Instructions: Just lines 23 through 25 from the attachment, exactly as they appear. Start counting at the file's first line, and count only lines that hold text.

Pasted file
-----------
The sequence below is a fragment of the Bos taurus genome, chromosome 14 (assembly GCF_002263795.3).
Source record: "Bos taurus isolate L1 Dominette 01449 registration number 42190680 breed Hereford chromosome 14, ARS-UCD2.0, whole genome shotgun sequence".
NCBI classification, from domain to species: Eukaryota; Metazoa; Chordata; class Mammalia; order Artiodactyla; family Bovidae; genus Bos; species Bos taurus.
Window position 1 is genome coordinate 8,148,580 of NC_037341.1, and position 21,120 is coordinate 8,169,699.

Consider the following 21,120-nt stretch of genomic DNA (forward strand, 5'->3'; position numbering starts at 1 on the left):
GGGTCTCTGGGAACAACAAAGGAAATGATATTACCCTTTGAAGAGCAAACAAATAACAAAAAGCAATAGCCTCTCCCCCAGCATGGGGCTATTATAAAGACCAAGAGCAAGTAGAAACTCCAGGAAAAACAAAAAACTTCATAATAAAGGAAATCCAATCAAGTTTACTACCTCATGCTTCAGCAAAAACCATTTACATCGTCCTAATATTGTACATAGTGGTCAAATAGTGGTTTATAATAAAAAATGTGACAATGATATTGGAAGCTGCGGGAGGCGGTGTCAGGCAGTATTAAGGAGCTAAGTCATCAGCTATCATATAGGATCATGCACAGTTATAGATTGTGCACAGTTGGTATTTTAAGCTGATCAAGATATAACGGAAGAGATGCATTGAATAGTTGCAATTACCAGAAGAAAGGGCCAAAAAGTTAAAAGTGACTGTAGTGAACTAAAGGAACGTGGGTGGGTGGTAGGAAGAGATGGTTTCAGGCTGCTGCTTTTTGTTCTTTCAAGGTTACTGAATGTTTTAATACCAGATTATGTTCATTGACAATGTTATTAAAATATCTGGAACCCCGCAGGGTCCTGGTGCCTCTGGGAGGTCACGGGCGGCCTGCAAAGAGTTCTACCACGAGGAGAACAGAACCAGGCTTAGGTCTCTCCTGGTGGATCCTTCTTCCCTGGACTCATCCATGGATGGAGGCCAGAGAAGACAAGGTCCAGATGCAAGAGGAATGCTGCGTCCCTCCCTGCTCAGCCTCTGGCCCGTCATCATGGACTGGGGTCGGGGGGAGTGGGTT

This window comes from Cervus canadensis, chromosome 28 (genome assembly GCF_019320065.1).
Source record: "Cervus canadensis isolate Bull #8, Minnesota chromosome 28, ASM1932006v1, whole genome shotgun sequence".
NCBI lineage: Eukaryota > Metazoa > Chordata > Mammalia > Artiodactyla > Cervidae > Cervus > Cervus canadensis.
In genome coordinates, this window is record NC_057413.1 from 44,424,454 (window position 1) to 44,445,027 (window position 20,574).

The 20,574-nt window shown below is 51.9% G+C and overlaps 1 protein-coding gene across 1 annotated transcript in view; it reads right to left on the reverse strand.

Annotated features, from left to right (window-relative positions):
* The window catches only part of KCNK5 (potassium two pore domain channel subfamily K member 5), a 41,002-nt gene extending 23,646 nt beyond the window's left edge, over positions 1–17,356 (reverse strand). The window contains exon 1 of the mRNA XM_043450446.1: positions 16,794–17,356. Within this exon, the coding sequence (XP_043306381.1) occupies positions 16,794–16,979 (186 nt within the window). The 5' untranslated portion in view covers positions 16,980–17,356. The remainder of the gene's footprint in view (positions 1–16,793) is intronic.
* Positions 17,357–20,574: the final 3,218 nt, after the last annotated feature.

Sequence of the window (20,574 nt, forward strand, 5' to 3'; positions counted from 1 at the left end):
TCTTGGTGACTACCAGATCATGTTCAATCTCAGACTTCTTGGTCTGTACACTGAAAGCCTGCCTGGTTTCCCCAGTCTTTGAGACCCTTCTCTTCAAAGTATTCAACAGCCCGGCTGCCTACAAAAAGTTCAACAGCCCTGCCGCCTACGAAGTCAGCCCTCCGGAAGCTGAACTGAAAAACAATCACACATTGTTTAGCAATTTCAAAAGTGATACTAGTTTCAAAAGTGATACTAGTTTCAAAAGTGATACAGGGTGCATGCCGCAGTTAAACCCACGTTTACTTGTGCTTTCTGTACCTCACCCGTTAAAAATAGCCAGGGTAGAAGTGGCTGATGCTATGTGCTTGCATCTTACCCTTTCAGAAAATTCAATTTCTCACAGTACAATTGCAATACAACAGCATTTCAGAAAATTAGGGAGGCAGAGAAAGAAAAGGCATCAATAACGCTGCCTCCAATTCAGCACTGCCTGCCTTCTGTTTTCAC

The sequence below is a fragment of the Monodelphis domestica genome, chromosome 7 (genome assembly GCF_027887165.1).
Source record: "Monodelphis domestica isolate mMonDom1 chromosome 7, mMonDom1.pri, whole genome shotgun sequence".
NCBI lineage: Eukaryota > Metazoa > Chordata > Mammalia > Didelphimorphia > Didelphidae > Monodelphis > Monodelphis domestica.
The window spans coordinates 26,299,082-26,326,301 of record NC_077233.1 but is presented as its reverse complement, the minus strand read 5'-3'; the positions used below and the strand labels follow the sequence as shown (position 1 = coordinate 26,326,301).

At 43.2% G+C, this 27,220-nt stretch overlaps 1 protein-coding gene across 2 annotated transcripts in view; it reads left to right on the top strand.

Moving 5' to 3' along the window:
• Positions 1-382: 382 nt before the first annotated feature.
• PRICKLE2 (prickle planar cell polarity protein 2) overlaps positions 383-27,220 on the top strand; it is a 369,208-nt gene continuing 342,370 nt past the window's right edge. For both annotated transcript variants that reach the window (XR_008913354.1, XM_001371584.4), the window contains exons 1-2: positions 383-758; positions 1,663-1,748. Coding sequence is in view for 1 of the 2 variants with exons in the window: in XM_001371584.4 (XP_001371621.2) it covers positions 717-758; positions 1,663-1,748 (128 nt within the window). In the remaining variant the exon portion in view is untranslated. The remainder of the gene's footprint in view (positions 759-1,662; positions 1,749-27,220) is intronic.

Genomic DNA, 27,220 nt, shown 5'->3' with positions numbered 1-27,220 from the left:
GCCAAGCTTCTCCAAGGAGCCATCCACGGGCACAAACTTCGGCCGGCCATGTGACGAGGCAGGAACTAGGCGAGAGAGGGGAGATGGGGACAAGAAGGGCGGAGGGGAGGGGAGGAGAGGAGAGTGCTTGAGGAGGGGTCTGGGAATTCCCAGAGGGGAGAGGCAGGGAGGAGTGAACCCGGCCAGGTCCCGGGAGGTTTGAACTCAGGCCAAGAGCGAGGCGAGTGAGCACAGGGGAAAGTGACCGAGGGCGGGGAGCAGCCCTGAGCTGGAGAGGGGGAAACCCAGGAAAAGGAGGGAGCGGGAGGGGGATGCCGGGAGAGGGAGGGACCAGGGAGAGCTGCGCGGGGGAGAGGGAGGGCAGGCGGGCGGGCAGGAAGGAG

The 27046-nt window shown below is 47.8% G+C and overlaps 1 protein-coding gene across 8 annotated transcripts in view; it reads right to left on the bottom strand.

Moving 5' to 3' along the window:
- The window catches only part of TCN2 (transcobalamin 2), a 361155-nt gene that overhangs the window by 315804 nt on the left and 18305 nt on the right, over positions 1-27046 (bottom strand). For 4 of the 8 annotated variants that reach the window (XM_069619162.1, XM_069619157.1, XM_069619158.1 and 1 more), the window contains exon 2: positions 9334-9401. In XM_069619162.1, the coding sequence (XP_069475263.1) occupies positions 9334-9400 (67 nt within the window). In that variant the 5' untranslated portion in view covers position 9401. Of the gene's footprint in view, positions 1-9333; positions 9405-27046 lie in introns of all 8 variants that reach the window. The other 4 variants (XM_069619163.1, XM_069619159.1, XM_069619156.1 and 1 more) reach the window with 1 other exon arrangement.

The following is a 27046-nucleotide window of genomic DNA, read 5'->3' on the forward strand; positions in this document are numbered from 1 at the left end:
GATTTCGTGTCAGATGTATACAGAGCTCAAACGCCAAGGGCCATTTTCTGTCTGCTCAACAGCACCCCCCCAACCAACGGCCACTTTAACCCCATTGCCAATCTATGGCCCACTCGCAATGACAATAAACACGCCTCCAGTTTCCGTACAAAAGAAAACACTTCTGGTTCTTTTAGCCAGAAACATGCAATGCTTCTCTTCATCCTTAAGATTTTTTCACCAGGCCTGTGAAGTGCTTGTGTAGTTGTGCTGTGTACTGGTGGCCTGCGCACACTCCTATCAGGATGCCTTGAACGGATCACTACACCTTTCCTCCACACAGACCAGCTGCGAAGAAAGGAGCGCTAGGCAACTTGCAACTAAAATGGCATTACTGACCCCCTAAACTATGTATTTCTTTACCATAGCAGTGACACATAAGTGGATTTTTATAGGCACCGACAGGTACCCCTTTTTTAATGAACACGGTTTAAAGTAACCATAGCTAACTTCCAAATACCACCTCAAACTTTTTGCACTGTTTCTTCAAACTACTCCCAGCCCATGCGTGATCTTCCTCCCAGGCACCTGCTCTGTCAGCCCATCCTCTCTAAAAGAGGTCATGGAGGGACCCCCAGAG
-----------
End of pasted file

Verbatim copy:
• Positions 1-382: 382 nt before the first annotated feature.
• PRICKLE2 (prickle planar cell polarity protein 2) overlaps positions 383-27,220 on the top strand; it is a 369,208-nt gene continuing 342,370 nt past the window's right edge. For both annotated transcript variants that reach the window (XR_008913354.1, XM_001371584.4), the window contains exons 1-2: positions 383-758; positions 1,663-1,748. Coding sequence is in view for 1 of the 2 variants with exons in the window: in XM_001371584.4 (XP_001371621.2) it covers positions 717-758; positions 1,663-1,748 (128 nt within the window). In the remaining variant the exon portion in view is untranslated. The remainder of the gene's footprint in view (positions 759-1,662; positions 1,749-27,220) is intronic.

Genomic DNA, 27,220 nt, shown 5'->3' with positions numbered 1-27,220 from the left: